Alice Munro's 'Too Much Happiness,' reviewed by Jonathan Penner

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By Jonathan Penner
Saturday, November 21, 2009


By Alice Munro

Knopf. 304 pp. $25.95

Throughout this new collection, as always in her distinctive stories, Alice Munro's style is vivid, her attention tireless, her curiosity omnivorous, and her sentences drawn from the freshest of springs. But at the intersection of plot and character, something is missing.

In "Free Radicals," Nita is dying of cancer and mourning her husband's death. She stole him from his first wife, we learn. But none of that matters when she's visited by an insane triple murderer.

"Wood" is the story of Roy, a furniture refinisher. We learn about his work, his ailing wife, her many relatives. But again, it doesn't matter. The story ends with an injury in the woods and Roy's narrow escape from death.

Why Nita, why Roy? The "who" ought to shape the "what," and in such stories it doesn't. These plots could have befallen almost anybody.

Correspondingly, the "what" should matter to the "who." In "Child's Play," Marlene recalls Verna, a feeble-minded girl she knew in childhood. At summer camp Marlene drowned her. But we don't learn that until the end of the story -- a withholding of information that feels manipulative. Perplexingly, this terrible episode seems to have had no effect on Marlene, making it hard to see why the author gave her such a past.

In "Wenlock Edge," a story bursting with vivid invention, the narrator recalls her pretty, profoundly ignorant college roommate, Nina. Nina is untroubled by her shortcomings, assertive of her will. She dominates the narrator by tickling her into helpless exhaustion. This element is frequent in Munro's work: an assertive, crude second character eclipsing a complex, intelligent, introspective first character.

Nina is the mistress of old Mr. Purvis. Once, when she can't come to him, Mr. Purvis invites the narrator instead. He expects her to dine naked -- and she does, unwilling to seem a coward. After dinner, she reads poetry to him in the library. A gentleman in speech and bearing, he asks her, please, not to cross her legs.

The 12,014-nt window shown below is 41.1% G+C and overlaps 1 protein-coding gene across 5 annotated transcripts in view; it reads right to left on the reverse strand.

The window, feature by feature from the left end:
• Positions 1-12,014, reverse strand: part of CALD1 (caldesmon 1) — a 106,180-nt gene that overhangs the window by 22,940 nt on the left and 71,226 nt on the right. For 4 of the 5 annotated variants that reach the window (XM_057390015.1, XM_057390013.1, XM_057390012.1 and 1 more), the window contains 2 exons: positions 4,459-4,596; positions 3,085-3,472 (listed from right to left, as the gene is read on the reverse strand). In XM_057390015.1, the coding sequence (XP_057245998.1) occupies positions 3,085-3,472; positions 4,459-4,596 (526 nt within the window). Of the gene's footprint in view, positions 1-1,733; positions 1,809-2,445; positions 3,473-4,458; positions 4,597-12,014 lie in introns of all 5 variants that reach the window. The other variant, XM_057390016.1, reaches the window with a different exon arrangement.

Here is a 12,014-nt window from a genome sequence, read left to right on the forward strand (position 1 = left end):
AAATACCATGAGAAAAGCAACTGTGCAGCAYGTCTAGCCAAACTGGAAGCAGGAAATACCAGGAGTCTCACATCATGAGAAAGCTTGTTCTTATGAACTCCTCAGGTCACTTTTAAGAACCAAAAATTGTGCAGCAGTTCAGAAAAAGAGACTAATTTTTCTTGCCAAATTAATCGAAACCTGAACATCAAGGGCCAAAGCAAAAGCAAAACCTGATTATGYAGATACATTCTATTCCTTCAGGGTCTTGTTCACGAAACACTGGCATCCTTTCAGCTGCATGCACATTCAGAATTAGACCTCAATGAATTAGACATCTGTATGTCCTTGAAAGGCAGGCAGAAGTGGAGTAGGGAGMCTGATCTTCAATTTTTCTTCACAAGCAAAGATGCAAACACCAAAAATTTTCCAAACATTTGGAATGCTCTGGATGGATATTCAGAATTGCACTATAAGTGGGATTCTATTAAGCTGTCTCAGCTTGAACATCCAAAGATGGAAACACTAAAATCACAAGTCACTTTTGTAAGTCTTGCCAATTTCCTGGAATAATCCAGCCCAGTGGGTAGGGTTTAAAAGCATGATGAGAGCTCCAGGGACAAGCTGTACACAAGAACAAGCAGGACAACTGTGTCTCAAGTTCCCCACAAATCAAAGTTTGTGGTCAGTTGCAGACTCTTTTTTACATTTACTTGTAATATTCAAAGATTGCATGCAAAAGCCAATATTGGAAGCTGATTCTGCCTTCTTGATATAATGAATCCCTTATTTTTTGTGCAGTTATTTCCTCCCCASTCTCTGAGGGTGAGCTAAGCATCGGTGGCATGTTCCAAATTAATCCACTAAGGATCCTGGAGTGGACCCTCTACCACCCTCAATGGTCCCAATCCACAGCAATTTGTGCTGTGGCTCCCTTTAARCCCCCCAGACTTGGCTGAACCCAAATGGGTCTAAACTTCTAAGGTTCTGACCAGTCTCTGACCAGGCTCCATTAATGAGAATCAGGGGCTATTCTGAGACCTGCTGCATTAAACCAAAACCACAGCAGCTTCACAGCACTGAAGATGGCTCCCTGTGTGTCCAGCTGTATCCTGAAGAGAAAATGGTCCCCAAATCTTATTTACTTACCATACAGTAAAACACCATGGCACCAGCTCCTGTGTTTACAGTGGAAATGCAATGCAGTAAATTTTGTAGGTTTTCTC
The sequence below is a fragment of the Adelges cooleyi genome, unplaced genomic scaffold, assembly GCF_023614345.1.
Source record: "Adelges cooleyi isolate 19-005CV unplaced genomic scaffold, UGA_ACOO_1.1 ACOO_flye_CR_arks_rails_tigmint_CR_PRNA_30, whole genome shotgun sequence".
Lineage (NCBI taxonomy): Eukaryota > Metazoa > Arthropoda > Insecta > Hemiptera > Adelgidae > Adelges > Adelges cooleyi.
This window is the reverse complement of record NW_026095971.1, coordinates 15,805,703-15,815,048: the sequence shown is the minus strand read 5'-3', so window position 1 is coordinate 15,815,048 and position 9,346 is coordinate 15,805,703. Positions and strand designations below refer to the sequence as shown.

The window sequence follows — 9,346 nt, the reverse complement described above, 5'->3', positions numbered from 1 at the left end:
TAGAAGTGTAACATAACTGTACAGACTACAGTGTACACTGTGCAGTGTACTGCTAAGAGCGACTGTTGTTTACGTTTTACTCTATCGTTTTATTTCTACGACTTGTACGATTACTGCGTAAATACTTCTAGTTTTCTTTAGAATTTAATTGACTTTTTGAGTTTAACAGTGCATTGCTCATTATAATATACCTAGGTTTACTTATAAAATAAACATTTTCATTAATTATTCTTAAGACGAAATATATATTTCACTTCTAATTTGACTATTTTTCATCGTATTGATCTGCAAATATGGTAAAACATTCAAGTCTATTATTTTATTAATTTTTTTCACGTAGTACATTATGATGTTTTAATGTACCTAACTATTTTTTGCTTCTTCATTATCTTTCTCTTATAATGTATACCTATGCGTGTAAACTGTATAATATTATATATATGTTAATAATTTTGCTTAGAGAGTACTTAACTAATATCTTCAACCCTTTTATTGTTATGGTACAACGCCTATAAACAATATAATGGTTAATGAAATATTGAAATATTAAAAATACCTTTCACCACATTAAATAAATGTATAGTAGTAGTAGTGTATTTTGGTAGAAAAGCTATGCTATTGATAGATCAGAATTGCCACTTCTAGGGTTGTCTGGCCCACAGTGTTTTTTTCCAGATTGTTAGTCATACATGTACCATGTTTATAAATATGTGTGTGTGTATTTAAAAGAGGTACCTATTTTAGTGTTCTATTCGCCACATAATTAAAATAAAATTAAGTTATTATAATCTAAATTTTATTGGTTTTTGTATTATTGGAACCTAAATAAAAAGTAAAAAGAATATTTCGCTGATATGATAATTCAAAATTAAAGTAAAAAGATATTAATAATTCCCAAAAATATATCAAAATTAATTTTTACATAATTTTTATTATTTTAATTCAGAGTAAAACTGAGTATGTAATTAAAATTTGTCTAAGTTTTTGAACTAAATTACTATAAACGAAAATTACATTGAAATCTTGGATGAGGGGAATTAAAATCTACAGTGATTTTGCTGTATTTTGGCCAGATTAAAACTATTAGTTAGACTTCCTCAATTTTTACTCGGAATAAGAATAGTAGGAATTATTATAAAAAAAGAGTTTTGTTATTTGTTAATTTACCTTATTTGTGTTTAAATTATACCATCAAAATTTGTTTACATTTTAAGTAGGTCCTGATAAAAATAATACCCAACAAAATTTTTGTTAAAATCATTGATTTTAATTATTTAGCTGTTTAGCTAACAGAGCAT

With all its strengths, the story's weakness is the disconnection between the remembered youth and the old rememberer, of whose later life and present circumstances we know nothing. This is a problem that Munro faces often, because most of her stories cover most of a lifetime.

"Some Women" begins, "I am amazed sometimes to think how old I am." Then the narrator tells what she witnessed at age 13. She had a summer job then, attending a dying man, Bruce Crozier. Bruce's mother rules the roost, a fat woman who smokes and smears on lipstick like jam -- class markers for Munro. But even Mrs. Crozier seems seduced by another self-assured, even more ignorant character: her masseuse, Roxanne. Having charmed the mother, Roxanne makes a play for the dying son, flirting, teasing, telling smutty jokes.

The narrator is horrified to see Bruce watching "every twitch of her candy lips and sway of her sumptuous bottom." Munro evokes these people wonderfully, as sensitive to their twitches and sways as a spider in its web. But here again, the story's limitation is that -- absorbing and delightful though the narrative is -- there's no connection with who the narrator is now. The story merely ends with the line "I grew up, and old."

Grown old, does she understand things differently? What have all those years added and changed? In the story of her life, what does the remembered story mean? Why does it matter, not to you or me, but to her?

Such questions don't arise in "Fiction." Joyce and Jon seem happy, yet Jon leaves her for the crude, tattooed, very assured Edie. Joyce has a yielding nature and surrenders her husband to Edie without a fight. We jump forward 30 years and Joyce meets Christie, a young writer, one of whose stories seems familiar. In fact, it's the story of Joyce herself, Jon and Edie. Christie is Edie's daughter.

Trembling with emotion, Joyce goes to Christie's book signing, bearing chocolates as a gift, eager to claim a connection. But the signing is like an assembly line. The bookstore owner snatches away the chocolate box as though it held a bomb, and the line moves on. Someday, Joyce imagines, this will make a funny story. It's deeply sad that she can think so. The yielding person she always was, Joyce loses again to the self-assured -- a story Munro knows and tells so well.

Penner's most recent book is "This Is My Voice," a story collection.

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